Whilst nobody would have expected Villa to suddenly morph into Barcelona, few might have predicted that the players would put on arguably one of their poorest performances of the season.
In front of new boss Steve Bruce, Villa conspired individually to concoct a display featuring a plethora of unforced errors, distinct lack of quality and a concerning absence of stamina beyond the hour mark.
The team had been reverted to a more traditional 4-4-2 by Bruce, which on paper provided much needed balance.
Gollini was sensibly recalled, Westwood relegated to the bench and Adomah & Grealish provided width. The problematic right back position vacated by the injured De Laet was deputised by Micah Richards.
The first half showed the potential and the flaws in our side at present.
New found width enabled forays into Wolves territory, but those advances resulted in chances sparingly.
Indecision or poor choice of passes often saw our attacks break down where goalscoring opportunities seemed the only plausible outcome. It’s becoming genuinely frustrating to watch.
Grealish was inconsistent, McCormack struggled to find purpose in the game and Kodjia enjoyed mixed fortunes.
The opener came from a penalty, dispatched coolly by Kodjia after Grealish was tripped.
As has been the case whenever we have taken the lead this term, there was no momentum after the opener.
In truth, we looked limited in creativity or the ingenuity to break Wolves down, let alone building upon being ahead.
The visitors by contrast appeared an organised unit; like a number of sides we have faced in The Championship. They could easily have been a Brentford or Preston. Hardly a compliment to them, but effective to a degree.
Whilst not particularly cultured, Wolves cleared their lines in a no-nonsense fashion and moved the ball to our final third efficiently. If there was one thing that let them down it was their finishing.
This movement often left us in complete disarray, which is again, a common trend this season.
Wolves drew level from the spot after Cissokho blocked a fierce strike with a arm. The decision, though ultimately a penalty, stood in stark contrast to an unbelievable let off minutes later when Chester blatantly handled in the area.
Gollini was powerless to stop the spot-kick fired high into the top corner of the net by Wolves’ Costa – and so they were level.
Wolves had plenty of chances, with a number of set pieces in and around the box that Villa managed to defend or which failed to beat the first man.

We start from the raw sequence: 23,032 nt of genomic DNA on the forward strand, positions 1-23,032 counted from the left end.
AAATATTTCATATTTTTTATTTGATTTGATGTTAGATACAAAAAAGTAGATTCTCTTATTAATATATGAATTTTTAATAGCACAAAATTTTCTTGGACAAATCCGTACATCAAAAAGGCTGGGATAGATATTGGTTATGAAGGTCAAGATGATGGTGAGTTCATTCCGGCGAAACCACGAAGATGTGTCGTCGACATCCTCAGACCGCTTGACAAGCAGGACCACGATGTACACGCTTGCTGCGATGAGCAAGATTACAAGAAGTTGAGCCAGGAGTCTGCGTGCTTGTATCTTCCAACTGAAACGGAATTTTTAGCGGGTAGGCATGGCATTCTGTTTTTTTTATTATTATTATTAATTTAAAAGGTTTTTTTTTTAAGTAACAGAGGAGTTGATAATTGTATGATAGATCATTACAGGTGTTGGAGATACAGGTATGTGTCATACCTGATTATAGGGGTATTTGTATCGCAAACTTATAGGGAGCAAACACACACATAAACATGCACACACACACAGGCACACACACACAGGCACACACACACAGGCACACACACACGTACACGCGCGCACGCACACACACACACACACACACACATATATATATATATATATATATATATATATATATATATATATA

Kodjia was our most likely source of a goal, strong and direct. The big money signing saw a powerful half volley parried away. For all the threat offered, the Ivory Coast international was also guilty of greed, opting to fire weakly at the Wolves ‘keeper when McCormack stood unmarked.
And that was the first half done.
The second 45 minutes were arguably one of the worst Villa have shown in recent memory.
Perversely, it was also the most fortunate we have been. Quite how Wolves failed to comfortably win the fixture, shall remain a mystery.
The visitors showed intent where we showed malaise. They broke with intensity where we pondered a wall of gold shirts.
In short, we were saved by a combination of good goalkeeping, last ditch defending and woeful finishing.
So, on reflection, the positive to be taken from the fixture is that we have secured a point that seemed as improbable at the time as it was undeserved at the final whistle.
Once more we were unable to create anything. Our strikers look so limited owing in large part to such poor service.
As such the midfield remains a serious cause for concern. Tshibola never looked in the game and Jedinak was either a spectator or causing dismay from the crowd through his actions.
Grealish, for all his trickery, had another game where you were left wondering what his contribution over 90 minutes actually is.
Such limited output wasn’t deemed acceptable from the likes of Carles Gil, yet is broadly overlooked amongst fans and managers alike. Singular moments of skill must be matched in terms of chance creation or stopping the ball reaching our leftback without a challenge from midfield.
A glaring feature of the evening was how leggy we were on the hour mark. A telling insight into both the professionalism of individuals in the group and the preparations inherited from the previous coaching teams.
Our continued lack of stamina is unacceptable and it will cost us dearly if not addressed, particularly given that many teams in the league are geared towards taking advantage of this failing.
The fact we have been repeatedly punished in the final 5 minutes of matches stands as sufficient evidence alone.
Bruce will have witnessed, like the rest of us poor souls who watched in the rain, quite how large the task at hand at Villa is.
We aren’t as bad as last season, but the fact that we look as average or even worse than some of the opposition we face in The Championship underlines quite how poor matters were allowed to reach over 5 years.
Whilst there is the usual impatience amongst fans, Bruce must be afforded time to try and arrest a terminal slide that see’s us sitting precariously in the division. We lurk close to the relegation positions after-all. A fact that shouldn’t be understated for its significance or given that improvement must be made to stabilise us sooner rather than later.
Villa go into a tricky away fixture at Reading looking individually headless and physically well off the pace. Bruce has little time to address individual flaws, but our fitness is perhaps only improved through regular competitive matches.
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